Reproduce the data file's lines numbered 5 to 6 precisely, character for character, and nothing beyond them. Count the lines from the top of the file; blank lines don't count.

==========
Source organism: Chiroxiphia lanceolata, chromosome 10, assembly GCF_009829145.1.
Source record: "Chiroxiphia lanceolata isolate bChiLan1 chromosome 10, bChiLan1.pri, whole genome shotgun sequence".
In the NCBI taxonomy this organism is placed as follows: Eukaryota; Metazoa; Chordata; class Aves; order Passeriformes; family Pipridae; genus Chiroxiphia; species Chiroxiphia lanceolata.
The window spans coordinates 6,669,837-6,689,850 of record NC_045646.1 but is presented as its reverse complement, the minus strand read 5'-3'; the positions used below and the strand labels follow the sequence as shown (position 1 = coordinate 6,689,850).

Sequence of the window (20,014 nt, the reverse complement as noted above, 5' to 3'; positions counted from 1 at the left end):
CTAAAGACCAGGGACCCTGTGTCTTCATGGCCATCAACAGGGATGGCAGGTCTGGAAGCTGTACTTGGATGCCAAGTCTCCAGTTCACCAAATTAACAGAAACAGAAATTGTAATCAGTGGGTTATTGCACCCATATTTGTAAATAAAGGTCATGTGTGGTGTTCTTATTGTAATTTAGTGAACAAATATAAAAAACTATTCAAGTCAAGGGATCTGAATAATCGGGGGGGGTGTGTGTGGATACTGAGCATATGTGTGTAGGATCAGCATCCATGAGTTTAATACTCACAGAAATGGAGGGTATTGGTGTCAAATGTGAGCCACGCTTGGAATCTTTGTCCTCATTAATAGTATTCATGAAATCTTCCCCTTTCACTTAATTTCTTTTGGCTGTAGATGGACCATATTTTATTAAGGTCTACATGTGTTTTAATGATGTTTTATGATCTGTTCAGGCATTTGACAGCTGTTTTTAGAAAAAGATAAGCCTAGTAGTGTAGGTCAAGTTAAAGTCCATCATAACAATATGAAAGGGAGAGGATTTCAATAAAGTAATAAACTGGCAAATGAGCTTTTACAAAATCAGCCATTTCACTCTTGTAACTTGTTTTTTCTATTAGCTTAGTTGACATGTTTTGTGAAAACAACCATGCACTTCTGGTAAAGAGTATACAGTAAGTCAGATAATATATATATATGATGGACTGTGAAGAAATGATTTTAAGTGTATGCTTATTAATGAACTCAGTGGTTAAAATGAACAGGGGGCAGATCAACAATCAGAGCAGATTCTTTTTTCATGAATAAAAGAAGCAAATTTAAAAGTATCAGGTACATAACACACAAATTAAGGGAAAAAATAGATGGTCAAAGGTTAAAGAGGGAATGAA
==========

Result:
Sequence of the window (20,014 nt, the reverse complement as noted above, 5' to 3'; positions counted from 1 at the left end):
CTAAAGACCAGGGACCCTGTGTCTTCATGGCCATCAACAGGGATGGCAGGTCTGGAAGCTGTACTTGGATGCCAAGTCTCCAGTTCACCAAATTAACAGAAACAGAAATTGTAATCAGTGGGTTATTGCACCCATATTTGTAAATAAAGGTCATGTGTGGTGTTCTTATTGTAATTTAGTGAACAAATATAAAAAACTATTCAAGTCAAGGGATCTGAATAATCGGGGGGGGTGTGTGTGGATACTGAGCATATGTGTGTAGGATCAGCATCCATGAGTTTAATACTCACAGAAATGGAGGGTATTGGTGTCAAATGTGAGCCACGCTTGGAATCTTTGTCCTCATTAATAGTATTCATGAAATCTTCCCCTTTCACTTAATTTCTTTTGGCTGTAGATGGACCATATTTTATTAAGGTCTACATGTGTTTTAATGATGTTTTATGATCTGTTCAGGCATTTGACAGCTGTTTTTAGAAAAAGATAAGCCTAGTAGTGTAGGTCAAGTTAAAGTCCATCATAACAATATGAAAGGGAGAGGATTTCAATAAAGTAATAAACTGGCAAATGAGCTTTTACAAAATCAGCCATTTCACTCTTGTAACTTGTTTTTTCTATTAGCTTAGTTGACATGTTTTGTGAAAACAACCATGCACTTCTGGTAAAGAGTATACAGTAAGTCAGATAATATATATATATGATGGACTGTGAAGAAATGATTTTAAGTGTATGCTTATTAATGAACTCAGTGGTTAAAATGAACAGGGGGCAGATCAACAATCAGAGCAGATTCTTTTTTCATGAATAAAAGAAGCAAATTTAAAAGTATCAGGTACATAACACACAAATTAAGGGAAAAAATAGATGGTCAAAGGTTAAAGAGGGAATGAA